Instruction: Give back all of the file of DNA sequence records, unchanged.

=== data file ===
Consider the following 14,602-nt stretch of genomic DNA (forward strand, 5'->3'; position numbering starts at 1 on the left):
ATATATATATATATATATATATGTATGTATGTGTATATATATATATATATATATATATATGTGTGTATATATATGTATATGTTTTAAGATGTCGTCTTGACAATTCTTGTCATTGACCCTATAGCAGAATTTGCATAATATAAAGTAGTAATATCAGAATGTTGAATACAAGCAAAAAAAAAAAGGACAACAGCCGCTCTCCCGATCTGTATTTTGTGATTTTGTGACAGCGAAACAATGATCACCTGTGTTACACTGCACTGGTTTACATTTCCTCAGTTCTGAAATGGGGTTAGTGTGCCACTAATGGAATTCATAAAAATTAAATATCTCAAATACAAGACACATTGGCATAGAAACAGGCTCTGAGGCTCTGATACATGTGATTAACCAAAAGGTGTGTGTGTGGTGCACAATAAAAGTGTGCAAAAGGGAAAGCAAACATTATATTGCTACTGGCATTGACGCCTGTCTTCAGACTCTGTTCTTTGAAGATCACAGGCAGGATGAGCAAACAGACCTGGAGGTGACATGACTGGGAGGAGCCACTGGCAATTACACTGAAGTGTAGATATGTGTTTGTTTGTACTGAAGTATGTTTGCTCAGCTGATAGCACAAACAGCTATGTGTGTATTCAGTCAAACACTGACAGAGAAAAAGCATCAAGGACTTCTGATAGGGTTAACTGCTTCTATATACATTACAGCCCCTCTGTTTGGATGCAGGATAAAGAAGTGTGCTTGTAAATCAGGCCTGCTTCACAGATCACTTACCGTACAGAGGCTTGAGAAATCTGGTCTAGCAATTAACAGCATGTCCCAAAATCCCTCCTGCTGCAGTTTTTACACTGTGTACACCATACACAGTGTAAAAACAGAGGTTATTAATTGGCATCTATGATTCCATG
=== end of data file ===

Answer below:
Consider the following 14,602-nt stretch of genomic DNA (forward strand, 5'->3'; position numbering starts at 1 on the left):
ATATATATATATATATATATATGTATGTATGTGTATATATATATATATATATATATATATGTGTGTATATATATGTATATGTTTTAAGATGTCGTCTTGACAATTCTTGTCATTGACCCTATAGCAGAATTTGCATAATATAAAGTAGTAATATCAGAATGTTGAATACAAGCAAAAAAAAAAAGGACAACAGCCGCTCTCCCGATCTGTATTTTGTGATTTTGTGACAGCGAAACAATGATCACCTGTGTTACACTGCACTGGTTTACATTTCCTCAGTTCTGAAATGGGGTTAGTGTGCCACTAATGGAATTCATAAAAATTAAATATCTCAAATACAAGACACATTGGCATAGAAACAGGCTCTGAGGCTCTGATACATGTGATTAACCAAAAGGTGTGTGTGTGGTGCACAATAAAAGTGTGCAAAAGGGAAAGCAAACATTATATTGCTACTGGCATTGACGCCTGTCTTCAGACTCTGTTCTTTGAAGATCACAGGCAGGATGAGCAAACAGACCTGGAGGTGACATGACTGGGAGGAGCCACTGGCAATTACACTGAAGTGTAGATATGTGTTTGTTTGTACTGAAGTATGTTTGCTCAGCTGATAGCACAAACAGCTATGTGTGTATTCAGTCAAACACTGACAGAGAAAAAGCATCAAGGACTTCTGATAGGGTTAACTGCTTCTATATACATTACAGCCCCTCTGTTTGGATGCAGGATAAAGAAGTGTGCTTGTAAATCAGGCCTGCTTCACAGATCACTTACCGTACAGAGGCTTGAGAAATCTGGTCTAGCAATTAACAGCATGTCCCAAAATCCCTCCTGCTGCAGTTTTTACACTGTGTACACCATACACAGTGTAAAAACAGAGGTTATTAATTGGCATCTATGATTCCATG